How to Repair a Flaking Clear Coat on a Fiberglass Boatby Gus Stephens
The clear exterior coat on fiberglass boats is formed by a substance known as gelcoat. A two-part system consisting of polyester resin and catalyst, gelcoat's the first thing into the mold during manufacture. As it cures, gelcoat bonds to the layers of structural fiberglass laid on it to create a smooth, shiny exterior coat. Gelcoat has two functions in marine applications. It seals the fiberglass structure beneath it to protect it from the elements and it gives the boat a glossy, attractive appearance. Gelcoat is under continual assault from impacts, structural flexing and ultraviolet damage from the sun. It's more a matter of when than if repairs will be required to cracked or flaking gelcoat on a well used fiberglass boat.
Chip away the cracked or flaking gelcoat with a sharp knife, expanding outward until you reach an area where it is intact and firmly bonded to the fiberglass beneath.
Clean the chipped away area with alcohol or acetone solvent.
Sand the layer of fiberglass exposed by the removed gelcoat with coarse 80- to 150-grit dry sandpaper to provide good bonding surface for the application of new gelcoat.
Look for a pattern of spider web-type cracks radiating away from the damaged area. Use a rotary grinder on the Dremel tool or a sharp knife to open up any cracks and enlarge them.
Mix the two-part gelcoat paste and catalyst in a mixing cup according to manufacturer's instructions. Once the components are mixed, you have only 15 to 20 minutes of working time before the gelcoat begins to harden.
Apply the gelcoat to the repair area. Several methods work, depending on the size and depth of the repair. You can paint mixed gelcoat on, preferably with a fine-bristle brush, or spread it across the surface with a razor blade or other thin, metal implement. You can dab it on to larger areas with a mixing stick and then smoothed with a plastic spatula. Build up the coating of new gelcoat so it is slightly elevated above the surrounding intact surface to leave some margin for sanding. Press the gelcoat into any enlarged cracks to fill them completely.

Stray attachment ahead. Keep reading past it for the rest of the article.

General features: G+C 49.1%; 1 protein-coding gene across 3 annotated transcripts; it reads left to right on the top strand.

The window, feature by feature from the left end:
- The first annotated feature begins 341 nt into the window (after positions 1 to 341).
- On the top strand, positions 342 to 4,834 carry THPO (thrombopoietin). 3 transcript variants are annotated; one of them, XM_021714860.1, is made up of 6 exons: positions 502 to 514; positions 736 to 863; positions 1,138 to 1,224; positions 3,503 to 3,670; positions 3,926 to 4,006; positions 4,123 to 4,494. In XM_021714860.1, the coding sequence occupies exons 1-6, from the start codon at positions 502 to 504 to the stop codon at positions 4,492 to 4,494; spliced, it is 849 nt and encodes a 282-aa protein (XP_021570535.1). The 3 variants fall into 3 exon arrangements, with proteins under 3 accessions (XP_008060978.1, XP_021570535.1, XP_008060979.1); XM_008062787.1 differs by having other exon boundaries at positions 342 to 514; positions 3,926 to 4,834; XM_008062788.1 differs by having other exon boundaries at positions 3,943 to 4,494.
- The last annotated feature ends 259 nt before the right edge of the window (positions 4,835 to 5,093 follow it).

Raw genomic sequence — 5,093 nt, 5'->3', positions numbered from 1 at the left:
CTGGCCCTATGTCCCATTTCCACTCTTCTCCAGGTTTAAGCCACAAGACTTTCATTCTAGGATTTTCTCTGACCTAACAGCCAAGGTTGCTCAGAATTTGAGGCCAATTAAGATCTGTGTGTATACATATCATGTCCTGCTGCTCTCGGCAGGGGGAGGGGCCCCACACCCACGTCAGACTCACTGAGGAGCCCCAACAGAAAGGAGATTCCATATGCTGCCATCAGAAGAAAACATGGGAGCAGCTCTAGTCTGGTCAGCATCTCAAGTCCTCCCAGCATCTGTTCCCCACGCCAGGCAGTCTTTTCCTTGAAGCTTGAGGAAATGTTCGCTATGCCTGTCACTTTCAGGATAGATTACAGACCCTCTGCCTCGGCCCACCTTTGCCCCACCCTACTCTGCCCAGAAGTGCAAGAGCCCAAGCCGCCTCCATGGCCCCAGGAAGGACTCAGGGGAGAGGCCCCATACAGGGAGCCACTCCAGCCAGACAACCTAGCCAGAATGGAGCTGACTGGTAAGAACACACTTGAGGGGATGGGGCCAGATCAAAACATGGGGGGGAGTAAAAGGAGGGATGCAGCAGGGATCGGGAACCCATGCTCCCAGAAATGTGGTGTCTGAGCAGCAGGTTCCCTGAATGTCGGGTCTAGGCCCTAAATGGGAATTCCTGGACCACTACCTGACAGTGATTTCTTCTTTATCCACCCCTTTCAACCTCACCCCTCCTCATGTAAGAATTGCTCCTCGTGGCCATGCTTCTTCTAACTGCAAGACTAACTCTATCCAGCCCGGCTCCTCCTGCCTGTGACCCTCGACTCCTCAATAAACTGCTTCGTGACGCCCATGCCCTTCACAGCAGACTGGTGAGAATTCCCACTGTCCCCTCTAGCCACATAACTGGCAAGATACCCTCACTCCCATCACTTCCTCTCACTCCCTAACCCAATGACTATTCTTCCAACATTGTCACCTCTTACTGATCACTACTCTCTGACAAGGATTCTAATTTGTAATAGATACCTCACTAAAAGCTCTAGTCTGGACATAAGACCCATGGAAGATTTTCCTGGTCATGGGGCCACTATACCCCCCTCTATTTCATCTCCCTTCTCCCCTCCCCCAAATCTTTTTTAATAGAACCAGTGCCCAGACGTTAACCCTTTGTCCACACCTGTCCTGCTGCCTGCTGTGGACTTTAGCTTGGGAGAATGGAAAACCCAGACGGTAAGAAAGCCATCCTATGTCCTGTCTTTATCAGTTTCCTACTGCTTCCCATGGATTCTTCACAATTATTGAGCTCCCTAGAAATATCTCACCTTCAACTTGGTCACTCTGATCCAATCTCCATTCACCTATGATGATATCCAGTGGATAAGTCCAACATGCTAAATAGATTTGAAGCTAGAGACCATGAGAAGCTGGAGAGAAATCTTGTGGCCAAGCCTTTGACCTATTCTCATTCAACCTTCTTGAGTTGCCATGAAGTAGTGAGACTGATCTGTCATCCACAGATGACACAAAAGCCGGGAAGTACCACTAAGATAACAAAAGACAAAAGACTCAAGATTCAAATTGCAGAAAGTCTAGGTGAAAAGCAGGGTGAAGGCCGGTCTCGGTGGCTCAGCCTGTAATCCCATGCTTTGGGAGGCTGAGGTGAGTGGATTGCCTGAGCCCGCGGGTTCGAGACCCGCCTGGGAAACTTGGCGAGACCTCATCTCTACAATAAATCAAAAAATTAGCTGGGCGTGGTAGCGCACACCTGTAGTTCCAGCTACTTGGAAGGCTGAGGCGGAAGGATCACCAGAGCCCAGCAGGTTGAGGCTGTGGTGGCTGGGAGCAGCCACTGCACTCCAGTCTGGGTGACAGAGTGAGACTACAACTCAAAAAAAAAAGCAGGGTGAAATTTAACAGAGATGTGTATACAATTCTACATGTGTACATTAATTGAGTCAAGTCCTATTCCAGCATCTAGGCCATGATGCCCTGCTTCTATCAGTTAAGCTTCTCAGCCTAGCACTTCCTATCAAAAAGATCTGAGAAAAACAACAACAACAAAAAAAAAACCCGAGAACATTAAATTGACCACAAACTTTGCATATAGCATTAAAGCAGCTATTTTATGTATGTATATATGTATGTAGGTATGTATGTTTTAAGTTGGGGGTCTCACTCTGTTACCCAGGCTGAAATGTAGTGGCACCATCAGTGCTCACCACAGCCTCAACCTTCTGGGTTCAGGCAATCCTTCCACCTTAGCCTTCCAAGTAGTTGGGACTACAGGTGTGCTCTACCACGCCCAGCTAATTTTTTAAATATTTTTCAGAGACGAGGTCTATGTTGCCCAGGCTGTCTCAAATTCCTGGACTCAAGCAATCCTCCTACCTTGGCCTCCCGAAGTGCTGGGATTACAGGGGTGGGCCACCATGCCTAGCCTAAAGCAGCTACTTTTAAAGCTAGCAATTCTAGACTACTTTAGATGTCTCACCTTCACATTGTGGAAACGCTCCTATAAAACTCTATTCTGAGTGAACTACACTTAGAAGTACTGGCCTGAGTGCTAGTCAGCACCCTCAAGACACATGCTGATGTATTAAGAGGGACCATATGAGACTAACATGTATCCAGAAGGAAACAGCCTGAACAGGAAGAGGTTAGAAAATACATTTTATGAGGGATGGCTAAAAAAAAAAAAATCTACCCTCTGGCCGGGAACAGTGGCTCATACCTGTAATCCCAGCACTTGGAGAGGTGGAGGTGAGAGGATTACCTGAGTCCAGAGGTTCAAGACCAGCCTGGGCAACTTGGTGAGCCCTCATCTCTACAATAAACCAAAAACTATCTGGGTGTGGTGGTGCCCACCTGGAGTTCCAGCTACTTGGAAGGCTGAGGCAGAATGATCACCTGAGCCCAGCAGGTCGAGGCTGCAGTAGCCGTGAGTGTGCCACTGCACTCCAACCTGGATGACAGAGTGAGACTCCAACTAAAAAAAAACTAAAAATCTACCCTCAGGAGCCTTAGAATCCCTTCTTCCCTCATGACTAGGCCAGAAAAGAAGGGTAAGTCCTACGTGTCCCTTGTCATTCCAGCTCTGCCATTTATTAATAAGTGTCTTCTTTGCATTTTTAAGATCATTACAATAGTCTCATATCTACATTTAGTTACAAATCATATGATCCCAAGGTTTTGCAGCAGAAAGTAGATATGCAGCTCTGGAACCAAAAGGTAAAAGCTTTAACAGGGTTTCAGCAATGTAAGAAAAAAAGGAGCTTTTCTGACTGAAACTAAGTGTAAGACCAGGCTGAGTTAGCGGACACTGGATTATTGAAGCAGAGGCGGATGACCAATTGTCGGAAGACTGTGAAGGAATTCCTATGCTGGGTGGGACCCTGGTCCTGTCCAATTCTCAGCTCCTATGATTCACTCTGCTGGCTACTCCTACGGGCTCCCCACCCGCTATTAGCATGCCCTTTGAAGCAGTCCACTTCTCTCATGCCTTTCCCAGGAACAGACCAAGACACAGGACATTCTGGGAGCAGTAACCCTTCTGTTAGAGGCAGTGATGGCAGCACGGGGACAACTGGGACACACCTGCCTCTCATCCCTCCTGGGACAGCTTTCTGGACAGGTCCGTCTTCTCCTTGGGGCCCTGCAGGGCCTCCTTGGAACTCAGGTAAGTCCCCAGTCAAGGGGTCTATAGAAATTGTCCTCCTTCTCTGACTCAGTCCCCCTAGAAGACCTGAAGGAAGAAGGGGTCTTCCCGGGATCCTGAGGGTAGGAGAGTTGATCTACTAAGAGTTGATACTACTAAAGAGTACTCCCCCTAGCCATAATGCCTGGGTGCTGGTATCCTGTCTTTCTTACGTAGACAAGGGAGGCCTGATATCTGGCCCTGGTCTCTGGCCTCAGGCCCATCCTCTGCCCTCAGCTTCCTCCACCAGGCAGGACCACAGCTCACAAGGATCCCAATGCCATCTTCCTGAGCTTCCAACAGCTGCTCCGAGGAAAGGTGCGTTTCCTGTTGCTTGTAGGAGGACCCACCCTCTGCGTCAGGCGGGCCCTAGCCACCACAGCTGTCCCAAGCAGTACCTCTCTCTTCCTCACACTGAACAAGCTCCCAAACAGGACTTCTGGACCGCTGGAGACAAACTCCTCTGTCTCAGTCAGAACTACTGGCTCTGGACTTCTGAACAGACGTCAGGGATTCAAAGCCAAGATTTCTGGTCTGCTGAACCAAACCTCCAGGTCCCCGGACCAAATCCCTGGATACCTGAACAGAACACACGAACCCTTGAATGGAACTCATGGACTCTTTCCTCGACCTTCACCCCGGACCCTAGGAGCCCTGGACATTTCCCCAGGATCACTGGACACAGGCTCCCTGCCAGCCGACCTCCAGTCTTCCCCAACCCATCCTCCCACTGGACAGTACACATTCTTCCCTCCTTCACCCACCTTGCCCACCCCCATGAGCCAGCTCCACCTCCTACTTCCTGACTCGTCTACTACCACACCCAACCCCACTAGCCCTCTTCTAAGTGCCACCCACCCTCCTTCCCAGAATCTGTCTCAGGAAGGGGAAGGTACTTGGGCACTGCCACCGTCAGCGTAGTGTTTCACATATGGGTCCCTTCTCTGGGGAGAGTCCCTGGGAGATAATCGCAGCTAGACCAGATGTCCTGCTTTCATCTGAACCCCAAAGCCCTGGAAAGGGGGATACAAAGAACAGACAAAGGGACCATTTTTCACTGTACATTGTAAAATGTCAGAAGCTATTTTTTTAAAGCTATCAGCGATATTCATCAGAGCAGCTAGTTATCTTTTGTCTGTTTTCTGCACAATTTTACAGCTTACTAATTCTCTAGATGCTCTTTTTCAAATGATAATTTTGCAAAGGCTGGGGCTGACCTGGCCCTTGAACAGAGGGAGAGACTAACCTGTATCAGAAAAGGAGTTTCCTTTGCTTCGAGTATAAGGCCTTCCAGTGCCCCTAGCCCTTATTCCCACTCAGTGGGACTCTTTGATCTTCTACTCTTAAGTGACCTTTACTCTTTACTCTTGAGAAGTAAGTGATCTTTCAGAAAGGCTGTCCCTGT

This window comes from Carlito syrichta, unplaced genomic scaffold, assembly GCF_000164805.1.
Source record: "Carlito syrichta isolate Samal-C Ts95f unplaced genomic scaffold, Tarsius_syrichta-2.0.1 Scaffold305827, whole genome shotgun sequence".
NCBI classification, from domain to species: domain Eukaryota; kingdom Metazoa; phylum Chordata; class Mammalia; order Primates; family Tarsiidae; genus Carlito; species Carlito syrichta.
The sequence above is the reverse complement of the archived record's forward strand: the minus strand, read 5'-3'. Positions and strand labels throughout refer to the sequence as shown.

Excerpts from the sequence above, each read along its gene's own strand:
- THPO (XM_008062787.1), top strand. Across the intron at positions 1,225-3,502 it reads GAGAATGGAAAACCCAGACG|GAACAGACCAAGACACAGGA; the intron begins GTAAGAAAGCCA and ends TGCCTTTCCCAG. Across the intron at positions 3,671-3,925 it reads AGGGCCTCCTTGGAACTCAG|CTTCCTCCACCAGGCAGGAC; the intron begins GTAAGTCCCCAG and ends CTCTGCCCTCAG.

Smooth the surface of the repaired area by rolling a glass bottle over the surface. Cover the repaired surface with plastic food wrap or a piece of mylar taped down.
Peel off the plastic wrap after the gelcoat has fully hardened.
Sand finish the repair area beginning with 150-grit dry sandpaper on a sanding block. Sand in a back and forth motion. Continue until the repair area is sanded down to the level of the existing gelcoat.
Continue to sand with successively finer grits of wet/dry sandpaper from 220-grit up to 600-grit to remove the scratches and finish the surface. Spray the surface with water from a spray bottle at intervals as you sand to smooth the finish.
Wipe the repair area dry. Coat the surface with rubbing compound and buff the surface by hand or using a power buffer. Apply wax formulated for fiberglass to the repair area. After it dries to a haze, buff the wax with by hand or using a power buffer.
Things You'll Need
- Color-matched gelcoat repair paste and catalyst
- Sharp knife or chisel
- Dremel tool or equivalent mini rotary cutter
- 80-grit dry sandpaper
- 150-grit dry sandpaper
- 220-grit to 600-grit wet/dry sandpaper
- Mixing cups and sticks
- Alcohol or acetone solvent
- Rubbing compound
Gus Stephens has written about aviation, automotive and home technology for 15 years. His articles have appeared in major print outlets such as "Popular Mechanics" and "Invention & Technology." Along the way, Gus earned a Bachelor of Arts in communications. If it flies, drives or just sits on your desk and blinks, he's probably fixed it.